Jewish Dietary Laws- Shehitah
The dietary laws appear large in Jewish life. They are referred to many times in the Torah apart from part of the chapter in Deuteronomy (Deut. 14:4-21), and the full chapter devoted to them in Leviticus (Lev. 11). They are elaborated in the Talmud in a large treatise, Hullin, which deals with them almost exclusively. The laws of Kashrut can seem puzzling or arbitrary to the outsider, but they held great meaning for Jewish people throughout their history.
Efforts have been made to give a basis for the dietary laws. The most constant, hailing back to Maimonides, is that they were originally hygienic measures. Thus Maimonides says, “I maintain that the food forbidden by the law is unwholesome. There is nothing among the forbidden foods whose injurious character is doubted except pork and fat. But also in these cases is the doubt unjustified” (Guide 3:48). Those who wish to discard the dietary laws on the grounds that we can attain the same health measures by other means often give this account.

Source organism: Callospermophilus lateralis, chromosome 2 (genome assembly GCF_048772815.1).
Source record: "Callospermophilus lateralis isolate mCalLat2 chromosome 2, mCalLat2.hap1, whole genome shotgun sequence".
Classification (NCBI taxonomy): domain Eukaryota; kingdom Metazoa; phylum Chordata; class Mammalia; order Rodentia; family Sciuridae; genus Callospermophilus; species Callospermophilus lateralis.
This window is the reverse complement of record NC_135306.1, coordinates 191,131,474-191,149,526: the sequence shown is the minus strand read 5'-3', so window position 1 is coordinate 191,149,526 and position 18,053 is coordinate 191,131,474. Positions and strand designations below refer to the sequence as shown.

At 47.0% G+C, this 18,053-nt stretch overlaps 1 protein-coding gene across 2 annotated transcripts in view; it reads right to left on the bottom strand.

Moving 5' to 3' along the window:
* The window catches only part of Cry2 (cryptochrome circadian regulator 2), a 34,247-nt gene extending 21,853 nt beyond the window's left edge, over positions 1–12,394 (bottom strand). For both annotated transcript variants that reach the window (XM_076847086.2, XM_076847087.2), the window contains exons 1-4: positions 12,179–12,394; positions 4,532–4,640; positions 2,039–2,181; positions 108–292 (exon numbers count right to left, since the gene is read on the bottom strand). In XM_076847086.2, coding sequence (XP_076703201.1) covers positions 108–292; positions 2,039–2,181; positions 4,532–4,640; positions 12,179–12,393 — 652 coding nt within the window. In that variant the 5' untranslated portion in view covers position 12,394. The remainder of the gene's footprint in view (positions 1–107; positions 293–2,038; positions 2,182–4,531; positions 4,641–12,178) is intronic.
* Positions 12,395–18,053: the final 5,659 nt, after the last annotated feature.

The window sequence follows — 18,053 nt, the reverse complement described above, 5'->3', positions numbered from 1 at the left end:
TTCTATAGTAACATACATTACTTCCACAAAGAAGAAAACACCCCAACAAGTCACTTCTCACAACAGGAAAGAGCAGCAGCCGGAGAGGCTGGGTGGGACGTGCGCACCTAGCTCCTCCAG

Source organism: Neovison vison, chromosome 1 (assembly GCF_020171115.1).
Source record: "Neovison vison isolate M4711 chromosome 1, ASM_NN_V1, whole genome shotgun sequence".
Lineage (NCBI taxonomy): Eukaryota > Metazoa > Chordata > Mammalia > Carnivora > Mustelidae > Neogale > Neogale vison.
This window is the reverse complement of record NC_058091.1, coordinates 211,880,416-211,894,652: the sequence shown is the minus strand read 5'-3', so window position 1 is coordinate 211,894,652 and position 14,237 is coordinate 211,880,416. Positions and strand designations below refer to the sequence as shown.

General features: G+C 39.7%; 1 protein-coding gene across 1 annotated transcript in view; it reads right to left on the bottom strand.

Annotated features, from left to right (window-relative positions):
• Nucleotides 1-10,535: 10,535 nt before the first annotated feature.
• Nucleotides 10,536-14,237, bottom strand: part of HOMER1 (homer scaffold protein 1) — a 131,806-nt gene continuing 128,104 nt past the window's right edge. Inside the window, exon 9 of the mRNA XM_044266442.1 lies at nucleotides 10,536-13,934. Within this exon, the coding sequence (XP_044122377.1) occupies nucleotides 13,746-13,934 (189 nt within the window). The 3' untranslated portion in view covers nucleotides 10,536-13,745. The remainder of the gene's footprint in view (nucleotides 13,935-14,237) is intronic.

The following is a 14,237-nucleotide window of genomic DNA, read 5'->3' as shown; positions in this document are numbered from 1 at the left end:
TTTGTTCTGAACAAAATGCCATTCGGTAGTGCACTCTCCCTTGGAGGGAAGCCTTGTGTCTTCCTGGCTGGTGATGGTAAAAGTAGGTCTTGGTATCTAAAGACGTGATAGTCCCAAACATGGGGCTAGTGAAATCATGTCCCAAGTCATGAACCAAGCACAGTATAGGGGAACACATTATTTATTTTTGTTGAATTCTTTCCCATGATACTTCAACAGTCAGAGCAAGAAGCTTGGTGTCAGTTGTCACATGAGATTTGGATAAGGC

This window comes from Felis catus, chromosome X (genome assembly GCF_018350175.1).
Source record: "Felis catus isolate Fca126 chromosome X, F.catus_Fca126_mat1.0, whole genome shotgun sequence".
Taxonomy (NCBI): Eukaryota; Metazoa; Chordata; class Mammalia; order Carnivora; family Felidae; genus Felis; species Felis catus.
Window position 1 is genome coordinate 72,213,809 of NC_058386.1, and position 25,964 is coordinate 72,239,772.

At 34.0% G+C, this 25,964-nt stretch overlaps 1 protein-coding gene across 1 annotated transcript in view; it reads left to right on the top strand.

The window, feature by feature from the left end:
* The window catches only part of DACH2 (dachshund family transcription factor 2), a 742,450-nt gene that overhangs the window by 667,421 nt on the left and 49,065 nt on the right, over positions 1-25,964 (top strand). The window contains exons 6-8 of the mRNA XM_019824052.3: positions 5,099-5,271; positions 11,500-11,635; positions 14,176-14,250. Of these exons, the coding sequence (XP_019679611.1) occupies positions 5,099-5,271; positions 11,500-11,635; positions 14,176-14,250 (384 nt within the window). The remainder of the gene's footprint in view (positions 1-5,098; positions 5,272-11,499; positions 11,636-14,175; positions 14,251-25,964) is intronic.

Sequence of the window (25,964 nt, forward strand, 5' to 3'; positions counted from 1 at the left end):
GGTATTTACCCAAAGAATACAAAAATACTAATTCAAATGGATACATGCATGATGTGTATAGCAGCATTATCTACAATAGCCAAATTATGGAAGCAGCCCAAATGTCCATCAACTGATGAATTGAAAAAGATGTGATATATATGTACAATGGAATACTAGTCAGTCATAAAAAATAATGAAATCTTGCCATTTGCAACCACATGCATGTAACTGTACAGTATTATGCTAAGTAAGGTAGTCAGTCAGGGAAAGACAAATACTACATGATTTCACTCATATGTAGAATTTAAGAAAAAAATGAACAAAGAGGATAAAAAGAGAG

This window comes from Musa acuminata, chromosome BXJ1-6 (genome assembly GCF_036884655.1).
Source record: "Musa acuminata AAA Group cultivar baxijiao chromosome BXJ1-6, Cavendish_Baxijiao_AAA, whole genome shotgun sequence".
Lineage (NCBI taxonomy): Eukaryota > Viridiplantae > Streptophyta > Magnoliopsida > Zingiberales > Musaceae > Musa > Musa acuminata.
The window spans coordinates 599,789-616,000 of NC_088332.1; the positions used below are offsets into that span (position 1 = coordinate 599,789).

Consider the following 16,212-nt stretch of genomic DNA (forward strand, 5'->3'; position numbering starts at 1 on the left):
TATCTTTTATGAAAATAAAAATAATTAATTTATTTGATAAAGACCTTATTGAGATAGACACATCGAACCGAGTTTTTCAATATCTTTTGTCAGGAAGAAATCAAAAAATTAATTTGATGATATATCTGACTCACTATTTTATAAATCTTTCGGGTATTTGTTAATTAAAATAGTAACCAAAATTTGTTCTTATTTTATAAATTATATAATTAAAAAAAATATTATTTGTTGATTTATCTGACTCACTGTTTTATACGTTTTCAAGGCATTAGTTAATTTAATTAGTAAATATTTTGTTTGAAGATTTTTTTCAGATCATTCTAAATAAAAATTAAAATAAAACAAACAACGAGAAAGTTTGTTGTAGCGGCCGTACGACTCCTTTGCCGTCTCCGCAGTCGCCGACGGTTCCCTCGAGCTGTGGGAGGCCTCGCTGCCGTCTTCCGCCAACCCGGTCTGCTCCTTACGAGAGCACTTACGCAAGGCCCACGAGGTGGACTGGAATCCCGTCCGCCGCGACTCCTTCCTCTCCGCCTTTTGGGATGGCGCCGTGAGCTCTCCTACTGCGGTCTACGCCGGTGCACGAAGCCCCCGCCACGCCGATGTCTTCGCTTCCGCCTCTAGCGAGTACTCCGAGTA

The inadequacy of the medical rationale was pointed out by Isaac Abarbanel. He stated, “God forbid that I should believe that the reason for forbidden foods is medicinal. For were it so, the Book of God’s Law would be in the same class as any of the minor brief medical books…Furthermore, our own eyes see that people who eat pork and insects and such…are well and alive and healthy at this very day…Moreover, there are more dangerous animals….which are not mentioned at all in the list of prohibited ones. And there are many poisonous herbs known to physicians, which the Torah does not mention at all. All of which points to the conclusion that the Law of God did not come to heal bodies and seek their material welfare, but to seek the health of the soul and cure its illness” (Abarbanel on Leviticus, quoted in Cohn, Royal Table, p.17).
The sources, the Bible in particular, never bring up such reasons. Instead, it is usually suggested that the...